Several authors have evaluated the Coulomb stress change due to the rupture of the 2011 Tohoku Earthquake (Hiratsuka and Sato, 2011; Lay et al., 2011; Toda et al., 2011). For a thrust fault with the same geometry as the mainshock, the expected areas of increased seismicity are located around both edges in the strike direction of the mainshock fault and the area of outer rise. The southern part of the potential seismic source area of the Northern Sanriku earthquake (the polygon in Fig. 4(a)) is in the favored region of increased seismicity. However, there is no significant increase in this part except on the eastern edge and the SW corner. This may be related to the past history of seismic moment release by the three major interplate earthquakes in 1989 (MW 7.4), 1992 (MW 6.9), and 1994 (MW 7.7), i.e., the Sanriku-haruka-oki earthquake. Kawasaki et al. (1998, 2001) pointed out that slow slips followed the 1989 and 1992 events. The postseismic slip of the 1994 event was clearly detected by GPS and lasted more than one year (Heki et al., 1997; Nishimura et al., 2000). The areas of postseismic slip are illustrated in Fig. 3(b). Kawasaki et al. (1998, 2001) argued that the accumulated seismic moment in a region from 39.0°N to 40.6°N along the Japan Trench was considerably released by the seismic and aseismic sequences in the period between 1989 and 1995. This zone possibly acted as a barrier to both the rupture of the 2011 Tohoku Earthquake and the aftershock migration.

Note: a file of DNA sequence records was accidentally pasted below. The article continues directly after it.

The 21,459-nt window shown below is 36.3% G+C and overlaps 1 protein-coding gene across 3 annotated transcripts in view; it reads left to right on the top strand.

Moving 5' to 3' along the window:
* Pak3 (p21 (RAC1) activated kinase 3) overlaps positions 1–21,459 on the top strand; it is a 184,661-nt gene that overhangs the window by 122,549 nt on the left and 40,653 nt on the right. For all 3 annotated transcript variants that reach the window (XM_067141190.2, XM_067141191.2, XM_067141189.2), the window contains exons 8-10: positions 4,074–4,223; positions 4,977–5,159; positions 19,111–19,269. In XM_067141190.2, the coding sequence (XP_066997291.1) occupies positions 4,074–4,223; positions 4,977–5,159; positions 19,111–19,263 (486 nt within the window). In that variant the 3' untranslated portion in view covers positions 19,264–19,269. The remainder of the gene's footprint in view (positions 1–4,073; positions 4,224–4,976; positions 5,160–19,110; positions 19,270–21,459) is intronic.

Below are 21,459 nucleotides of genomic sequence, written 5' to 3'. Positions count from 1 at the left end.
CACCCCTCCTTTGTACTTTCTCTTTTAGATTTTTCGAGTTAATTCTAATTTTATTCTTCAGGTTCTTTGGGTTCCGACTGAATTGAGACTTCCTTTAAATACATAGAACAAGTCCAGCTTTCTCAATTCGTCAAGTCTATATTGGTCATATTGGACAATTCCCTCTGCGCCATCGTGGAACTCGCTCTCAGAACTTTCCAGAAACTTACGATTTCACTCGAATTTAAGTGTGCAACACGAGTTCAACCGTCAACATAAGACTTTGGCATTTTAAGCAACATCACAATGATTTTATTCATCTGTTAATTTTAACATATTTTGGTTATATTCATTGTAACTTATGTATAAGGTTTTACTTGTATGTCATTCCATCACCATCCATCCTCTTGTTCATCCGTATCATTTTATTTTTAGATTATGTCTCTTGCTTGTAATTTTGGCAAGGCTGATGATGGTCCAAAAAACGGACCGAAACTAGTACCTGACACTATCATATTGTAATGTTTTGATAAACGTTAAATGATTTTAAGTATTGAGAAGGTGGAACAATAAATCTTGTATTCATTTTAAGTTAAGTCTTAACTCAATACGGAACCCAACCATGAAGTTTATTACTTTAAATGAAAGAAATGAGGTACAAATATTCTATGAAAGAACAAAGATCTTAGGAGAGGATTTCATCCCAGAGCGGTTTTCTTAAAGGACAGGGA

Figure 4(a) shows broad zones of seismicity far east off the northern Iwate prefecture (~39.6°–40.5°N, 143°–144°E) and near the trench axis. A similar increase in seismicity to the west of the trench axis was observed in the aftershock distribution of the 1994 Sanriku-haruka-oki earthquake (Fig. 4(b)). Uchida et al. (2004) found an increased activity of small repeating earthquakes prior to the occurrence of the 1989, 1992, and 1994 events. They interpreted that accelerated quasi-static slips caused stress concentrations at the asperities of mainshocks. If the same mechanism holds for the aftershock activity of the 2011 Tohoku Earthquake, increased seismicity far east off the northern Iwate prefecture is caused by the migration of the postseismic slip. The contour lines of the postseismic slip reach the area of increased aftershock activity (Fig. 4(a)). However, this activated area partly overlaps the zone of the aseismic slip of the 1989 earthquake (Fig. 4(b)). This discrepancy may be explained by either the spatially inhomogeneous interplate moment release by past seismic and aseismic sequences or by an inhomogeneous postseismic slip distribution of the 2011 Tohoku Earthquake.